Holding Internet Service Providers Accountable
University of California, Los Angeles (UCLA) - School of Law
Eric A. Posner
University of Chicago - Law School
U Chicago Law & Economics, Olin Working Paper No. 217
Internet service providers are today largely immune from liability for their role in the creation and propagation of worms, viruses, and other forms of malicious computer code. In this Essay, we question that state of affairs. Our purpose is not to weigh in on the details - for example, whether liability should sound in negligence or strict liability, or whether liability is in this instance best implemented by statute or via gradual common law development. Rather, our aim is to challenge the recent trend in the courts and Congress away from liability and toward complete immunity for Internet service providers. In our view, such immunity is difficult to defend on policy grounds, and sharply inconsistent with conventional tort law principles. Internet service providers control the gateway through which Internet pests enter and reenter the public computer system. They should therefore bear some responsibility for stopping these pests before they spread and for helping to identify individuals who originate malicious code in the first place.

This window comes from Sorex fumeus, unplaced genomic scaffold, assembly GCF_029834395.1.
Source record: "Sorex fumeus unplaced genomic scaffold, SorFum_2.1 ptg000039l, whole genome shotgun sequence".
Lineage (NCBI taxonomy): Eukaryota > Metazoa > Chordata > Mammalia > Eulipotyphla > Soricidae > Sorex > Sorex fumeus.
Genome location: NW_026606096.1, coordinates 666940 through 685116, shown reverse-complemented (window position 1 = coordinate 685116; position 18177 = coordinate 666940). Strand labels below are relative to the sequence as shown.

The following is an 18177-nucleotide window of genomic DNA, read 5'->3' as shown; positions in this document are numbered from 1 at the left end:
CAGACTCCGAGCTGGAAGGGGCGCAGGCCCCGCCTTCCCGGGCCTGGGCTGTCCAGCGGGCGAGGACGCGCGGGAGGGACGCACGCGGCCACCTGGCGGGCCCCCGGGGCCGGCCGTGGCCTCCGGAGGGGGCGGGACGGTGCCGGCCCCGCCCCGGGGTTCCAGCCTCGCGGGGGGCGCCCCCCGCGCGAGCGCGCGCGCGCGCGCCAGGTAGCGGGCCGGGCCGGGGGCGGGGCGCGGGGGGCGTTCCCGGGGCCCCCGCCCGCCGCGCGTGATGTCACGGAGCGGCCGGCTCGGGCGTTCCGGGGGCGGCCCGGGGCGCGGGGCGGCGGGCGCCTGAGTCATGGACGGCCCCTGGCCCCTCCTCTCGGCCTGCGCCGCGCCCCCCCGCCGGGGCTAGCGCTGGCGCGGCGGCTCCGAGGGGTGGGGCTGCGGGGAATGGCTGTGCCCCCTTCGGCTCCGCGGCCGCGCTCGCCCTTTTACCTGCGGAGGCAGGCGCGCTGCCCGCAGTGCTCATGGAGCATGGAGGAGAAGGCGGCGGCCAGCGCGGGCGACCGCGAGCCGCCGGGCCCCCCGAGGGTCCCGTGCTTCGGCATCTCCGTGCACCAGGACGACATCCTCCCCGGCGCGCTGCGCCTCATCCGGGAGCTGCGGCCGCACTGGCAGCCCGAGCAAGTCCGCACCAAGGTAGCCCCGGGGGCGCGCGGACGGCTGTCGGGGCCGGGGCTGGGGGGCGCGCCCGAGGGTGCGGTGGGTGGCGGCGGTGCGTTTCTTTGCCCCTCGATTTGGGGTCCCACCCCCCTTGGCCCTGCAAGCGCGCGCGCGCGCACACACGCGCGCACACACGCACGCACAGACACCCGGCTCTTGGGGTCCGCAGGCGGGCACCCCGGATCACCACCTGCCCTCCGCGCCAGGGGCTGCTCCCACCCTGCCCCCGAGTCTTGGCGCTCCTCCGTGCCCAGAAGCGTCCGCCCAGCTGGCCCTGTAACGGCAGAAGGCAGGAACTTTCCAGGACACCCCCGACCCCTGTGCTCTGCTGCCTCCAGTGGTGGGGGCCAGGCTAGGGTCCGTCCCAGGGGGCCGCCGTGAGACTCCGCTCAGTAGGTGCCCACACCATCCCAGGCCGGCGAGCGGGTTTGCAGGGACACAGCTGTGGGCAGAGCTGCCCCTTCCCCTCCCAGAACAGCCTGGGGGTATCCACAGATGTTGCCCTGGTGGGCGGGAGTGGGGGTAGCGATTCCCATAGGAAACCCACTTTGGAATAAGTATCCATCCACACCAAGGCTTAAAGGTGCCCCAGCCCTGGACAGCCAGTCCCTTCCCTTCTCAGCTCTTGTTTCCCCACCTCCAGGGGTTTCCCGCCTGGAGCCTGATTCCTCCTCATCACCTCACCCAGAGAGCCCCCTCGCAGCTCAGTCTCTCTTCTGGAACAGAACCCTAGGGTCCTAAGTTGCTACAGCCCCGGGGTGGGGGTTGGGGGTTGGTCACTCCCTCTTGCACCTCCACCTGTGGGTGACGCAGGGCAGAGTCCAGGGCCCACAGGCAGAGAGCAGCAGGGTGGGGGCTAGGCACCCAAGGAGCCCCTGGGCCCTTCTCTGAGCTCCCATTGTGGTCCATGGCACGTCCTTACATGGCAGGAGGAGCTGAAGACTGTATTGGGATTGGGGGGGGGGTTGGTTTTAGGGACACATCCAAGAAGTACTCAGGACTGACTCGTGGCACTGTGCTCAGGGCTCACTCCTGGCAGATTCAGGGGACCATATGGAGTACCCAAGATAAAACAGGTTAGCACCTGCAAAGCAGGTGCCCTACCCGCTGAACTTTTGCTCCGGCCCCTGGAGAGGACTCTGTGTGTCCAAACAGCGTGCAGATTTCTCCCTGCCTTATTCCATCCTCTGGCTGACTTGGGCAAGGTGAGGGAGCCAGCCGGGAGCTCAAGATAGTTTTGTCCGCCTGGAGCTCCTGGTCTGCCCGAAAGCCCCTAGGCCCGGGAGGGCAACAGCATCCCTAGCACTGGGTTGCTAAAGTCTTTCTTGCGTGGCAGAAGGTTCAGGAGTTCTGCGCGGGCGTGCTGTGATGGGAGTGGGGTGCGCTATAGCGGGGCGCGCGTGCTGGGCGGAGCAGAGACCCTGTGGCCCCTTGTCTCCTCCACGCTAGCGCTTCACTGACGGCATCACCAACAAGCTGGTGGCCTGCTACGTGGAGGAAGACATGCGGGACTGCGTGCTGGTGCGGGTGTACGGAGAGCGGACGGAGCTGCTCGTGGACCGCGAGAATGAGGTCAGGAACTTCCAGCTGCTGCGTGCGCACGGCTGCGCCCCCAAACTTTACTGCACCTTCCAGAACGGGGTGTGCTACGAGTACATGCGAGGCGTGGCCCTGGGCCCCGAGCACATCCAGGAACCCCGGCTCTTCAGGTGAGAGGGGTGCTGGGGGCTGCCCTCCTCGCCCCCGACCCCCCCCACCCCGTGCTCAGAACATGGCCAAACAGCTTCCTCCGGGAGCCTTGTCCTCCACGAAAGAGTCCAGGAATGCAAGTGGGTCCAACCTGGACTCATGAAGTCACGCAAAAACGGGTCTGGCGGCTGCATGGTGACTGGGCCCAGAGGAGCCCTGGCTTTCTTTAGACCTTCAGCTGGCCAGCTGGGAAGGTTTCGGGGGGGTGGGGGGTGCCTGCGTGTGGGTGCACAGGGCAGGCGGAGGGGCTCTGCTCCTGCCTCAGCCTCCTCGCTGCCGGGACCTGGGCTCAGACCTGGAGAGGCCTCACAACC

Number of Pages in PDF File: 51
Keywords: Tort law, virus, worm, Internet, strict liability, negligence, cyberspace
Date posted: August 9, 2004
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